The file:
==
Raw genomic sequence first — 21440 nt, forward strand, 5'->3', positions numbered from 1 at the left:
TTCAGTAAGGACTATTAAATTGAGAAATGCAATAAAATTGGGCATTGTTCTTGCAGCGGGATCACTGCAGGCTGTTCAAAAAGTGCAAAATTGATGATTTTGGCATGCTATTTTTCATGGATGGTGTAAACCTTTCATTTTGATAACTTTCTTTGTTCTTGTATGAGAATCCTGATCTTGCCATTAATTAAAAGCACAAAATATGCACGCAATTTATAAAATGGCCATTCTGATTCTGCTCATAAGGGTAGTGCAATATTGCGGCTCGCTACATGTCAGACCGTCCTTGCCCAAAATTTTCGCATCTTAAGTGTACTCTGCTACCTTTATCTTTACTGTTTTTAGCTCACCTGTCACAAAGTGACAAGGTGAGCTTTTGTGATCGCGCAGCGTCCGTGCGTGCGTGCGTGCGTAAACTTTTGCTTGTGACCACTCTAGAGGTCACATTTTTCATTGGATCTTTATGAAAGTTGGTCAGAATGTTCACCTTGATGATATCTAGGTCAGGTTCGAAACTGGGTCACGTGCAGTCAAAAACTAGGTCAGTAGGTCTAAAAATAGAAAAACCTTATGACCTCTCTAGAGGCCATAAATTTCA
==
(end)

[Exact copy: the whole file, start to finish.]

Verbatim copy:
Raw genomic sequence first — 21440 nt, forward strand, 5'->3', positions numbered from 1 at the left:
TTCAGTAAGGACTATTAAATTGAGAAATGCAATAAAATTGGGCATTGTTCTTGCAGCGGGATCACTGCAGGCTGTTCAAAAAGTGCAAAATTGATGATTTTGGCATGCTATTTTTCATGGATGGTGTAAACCTTTCATTTTGATAACTTTCTTTGTTCTTGTATGAGAATCCTGATCTTGCCATTAATTAAAAGCACAAAATATGCACGCAATTTATAAAATGGCCATTCTGATTCTGCTCATAAGGGTAGTGCAATATTGCGGCTCGCTACATGTCAGACCGTCCTTGCCCAAAATTTTCGCATCTTAAGTGTACTCTGCTACCTTTATCTTTACTGTTTTTAGCTCACCTGTCACAAAGTGACAAGGTGAGCTTTTGTGATCGCGCAGCGTCCGTGCGTGCGTGCGTGCGTAAACTTTTGCTTGTGACCACTCTAGAGGTCACATTTTTCATTGGATCTTTATGAAAGTTGGTCAGAATGTTCACCTTGATGATATCTAGGTCAGGTTCGAAACTGGGTCACGTGCAGTCAAAAACTAGGTCAGTAGGTCTAAAAATAGAAAAACCTTATGACCTCTCTAGAGGCCATAAATTTCA